Social housing gave Chloe Ambridge 'independence back'

Housing Image copyright PA

Recipients of the Local Housing Allowance fear life will go "down hill once again" if their income is capped.

Chloe Ambridge from Barry moved into social housing after she was kicked out of her home.

The £115 of income support she receives each fortnight will be capped from April 2019 under a new UK government initiative.

The 19-year old fears other in her position will find life "impossible" if they need to find £10 more a fortnight.

Local Housing Allowance rates are calculated using a sample of the cheapest rents in each area.

Community Housing Cymru (CHC) has said the latest plans are "flawed" and added that rental rates do not reflect the reality of the market.

Chloe's story

Ms Ambridge's first experience of being homeless came before she turned 18 as a result of family problems during her teenage years.

She said: "I was having a few family problems and things were not going well for me. One thing led to another and it ended up with me getting kicked out of my house.

"I was sofa surfing for a while and other times I was sleeping rough. I did have friends to help me out for a while but I did not feel good about staying with them because I felt I was over-staying my welcome."

As a result, Ms Ambridge spent more time sleeping rough, an experience she described as "really scary".

She added: "I did not know what to do with myself and I did not know what to do when people walked past. I was really frightened because I was very young and vulnerable and there would be a lot of drunk people around."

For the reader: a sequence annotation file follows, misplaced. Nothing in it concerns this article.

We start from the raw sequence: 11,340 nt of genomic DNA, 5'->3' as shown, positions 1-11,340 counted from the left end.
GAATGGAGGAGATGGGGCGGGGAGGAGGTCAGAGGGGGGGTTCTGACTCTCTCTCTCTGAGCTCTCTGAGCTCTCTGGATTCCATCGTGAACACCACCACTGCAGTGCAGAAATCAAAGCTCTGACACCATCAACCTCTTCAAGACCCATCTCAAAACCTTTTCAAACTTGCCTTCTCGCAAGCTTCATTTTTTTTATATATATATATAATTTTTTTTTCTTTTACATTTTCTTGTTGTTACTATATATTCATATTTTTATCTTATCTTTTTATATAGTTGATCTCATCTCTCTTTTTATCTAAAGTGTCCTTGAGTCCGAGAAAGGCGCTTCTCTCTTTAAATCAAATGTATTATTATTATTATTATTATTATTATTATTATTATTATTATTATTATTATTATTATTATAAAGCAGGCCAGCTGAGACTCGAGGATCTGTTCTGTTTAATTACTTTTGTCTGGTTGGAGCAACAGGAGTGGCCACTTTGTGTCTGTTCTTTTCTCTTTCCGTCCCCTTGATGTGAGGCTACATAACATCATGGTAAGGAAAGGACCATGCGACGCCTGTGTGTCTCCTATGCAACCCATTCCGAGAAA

Ms Ambridge's troubles took a turn for the better when her support worker helped her find social housing.

She said: "Getting involved with this scheme and gave me the chance to get my independence back. I do not think I would be where I am now if it was not for her. I feel a lot more confident in myself now.

"If it was not for this house, my support worker and my two housemates I do not know what I would do - they are literally my family."

Although life for Ms Ambridge is much improved in her social house, making ends meet is a constant struggle.

She said: "I get income support which is £115 a fortnight but out of that I have to pay rent, bills and TV licence. After that I am usually left with £15 a fortnight and that has to cover food and transport. Once I had just £6 spare. Even when it is £15, that is usually gone within two days."

With such a small amount of money available every week, any increase to rent where income support does not also rise could result in Ms Ambridge becoming homeless again.

"Any increase would stress me out a lot, I would probably get very upset because I just could not get by so I would end up going down hill once again," she added.

"Other people in my situation struggle as well. It is impossible to do anything nice for yourself when you have no money to do it with."

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